113. David Millar (GB) Garmin +3:14:25

135. Ian Stannard (GB) Team Sky +3:38:49

140. Geraint Thomas (GB) Team Sky +3:43:34

148. Mark Cavendish (GB) Omega Pharma-Quickstep +3:52:04

King of the mountains jersey – final standings

1. Nairo Quintana (Col) Movistar 147

2 Chris Froome (GB) Team Sky 136

3. Pierre Rolland (Fra) Europcar 117

4. Joaquim Rodriguez (Spa) Katusha 99

5. Christophe Riblon (Fra) AG2R 98

Green points jersey – final standings

1. Peter Sagan (Svk) Cannondale 409

2. Mark Cavendish (GB) Omega Pharma – Quickstep 312

3. Andre Greipel (Ger) Lotto 267

4. Marcel Kittel (Ger) Argos-Shimano 222

5. Alexander Kristoff (Nor) Katusha 177

Article source: http://www.bbc.co.uk/sport/0/cycling/23399875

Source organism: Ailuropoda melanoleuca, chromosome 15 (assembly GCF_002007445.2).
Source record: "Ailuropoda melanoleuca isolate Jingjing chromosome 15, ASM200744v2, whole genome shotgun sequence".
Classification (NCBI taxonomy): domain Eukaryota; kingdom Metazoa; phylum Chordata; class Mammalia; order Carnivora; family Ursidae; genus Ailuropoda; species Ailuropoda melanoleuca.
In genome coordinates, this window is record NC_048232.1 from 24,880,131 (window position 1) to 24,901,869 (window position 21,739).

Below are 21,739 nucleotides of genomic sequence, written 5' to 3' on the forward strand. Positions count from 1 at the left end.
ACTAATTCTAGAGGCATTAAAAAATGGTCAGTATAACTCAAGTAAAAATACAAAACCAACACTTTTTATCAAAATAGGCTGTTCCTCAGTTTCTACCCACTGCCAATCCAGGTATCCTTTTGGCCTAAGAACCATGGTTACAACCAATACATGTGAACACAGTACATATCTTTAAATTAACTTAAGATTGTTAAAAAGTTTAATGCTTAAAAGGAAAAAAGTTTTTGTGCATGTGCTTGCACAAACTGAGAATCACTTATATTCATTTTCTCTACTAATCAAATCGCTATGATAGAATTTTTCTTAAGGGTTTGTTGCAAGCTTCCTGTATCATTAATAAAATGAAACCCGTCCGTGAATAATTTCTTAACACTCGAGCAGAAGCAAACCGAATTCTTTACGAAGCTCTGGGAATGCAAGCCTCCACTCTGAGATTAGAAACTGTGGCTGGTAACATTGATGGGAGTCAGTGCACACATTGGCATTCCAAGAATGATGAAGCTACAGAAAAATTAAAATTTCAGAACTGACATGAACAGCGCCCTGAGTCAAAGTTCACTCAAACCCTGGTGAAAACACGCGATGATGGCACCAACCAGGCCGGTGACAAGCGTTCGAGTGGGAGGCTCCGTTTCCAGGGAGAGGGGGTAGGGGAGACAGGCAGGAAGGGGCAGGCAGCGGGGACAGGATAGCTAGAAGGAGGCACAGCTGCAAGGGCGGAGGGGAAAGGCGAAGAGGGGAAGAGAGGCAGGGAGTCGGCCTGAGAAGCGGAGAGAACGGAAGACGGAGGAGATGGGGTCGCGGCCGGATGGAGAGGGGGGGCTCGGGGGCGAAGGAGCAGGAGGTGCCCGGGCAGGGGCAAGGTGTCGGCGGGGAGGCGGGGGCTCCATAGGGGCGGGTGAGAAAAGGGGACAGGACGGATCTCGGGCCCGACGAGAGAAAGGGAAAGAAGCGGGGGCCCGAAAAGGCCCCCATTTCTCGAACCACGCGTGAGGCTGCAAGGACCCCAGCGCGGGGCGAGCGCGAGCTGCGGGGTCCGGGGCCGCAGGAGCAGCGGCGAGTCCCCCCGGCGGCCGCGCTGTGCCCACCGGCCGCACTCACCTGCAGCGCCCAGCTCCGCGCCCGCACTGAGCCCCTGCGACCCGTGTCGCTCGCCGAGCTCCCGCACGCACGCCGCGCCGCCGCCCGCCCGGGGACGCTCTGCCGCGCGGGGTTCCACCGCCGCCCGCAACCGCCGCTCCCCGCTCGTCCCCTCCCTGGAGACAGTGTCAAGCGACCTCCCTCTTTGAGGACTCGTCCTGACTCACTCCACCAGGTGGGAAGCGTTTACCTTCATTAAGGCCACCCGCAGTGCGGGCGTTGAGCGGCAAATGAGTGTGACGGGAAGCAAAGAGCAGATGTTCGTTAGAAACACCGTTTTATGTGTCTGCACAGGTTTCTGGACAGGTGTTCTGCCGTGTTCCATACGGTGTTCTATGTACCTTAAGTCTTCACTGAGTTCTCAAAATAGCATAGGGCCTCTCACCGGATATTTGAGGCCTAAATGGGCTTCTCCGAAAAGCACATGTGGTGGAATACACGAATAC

Comments are closed.

Froome triumphs in Tour de France

Britain’s Chris Froome has won the 100th edition of the Tour de France.

Taking the title by more than four minutes, he linked arms with his team-mates as he crossed the line in Paris.

It is Britain’s second successive victory in the race – Froome’s Team Sky colleague Sir Bradley Wiggins became the first Briton to win it a year ago.

Froome’s Tour in numbers

Chris Froome

Kilometres covered:

3,404

Time in the saddle:

83hrs 56min 20sec

Winning margin:

4mins 20secs

Stages won:

3 (8, 15 and 17)

Days in the race leader’s yellow jersey:

13/21

Crashes:

1 (before the start of stage 1)

Spectators punched:

1 (stage 20)

Doping tests taken:

19

Fines:

£140 20 seconds for taking food illegally (stage 18)

Prize money:

£380,000 (traditionally it is largely split between his team-mates)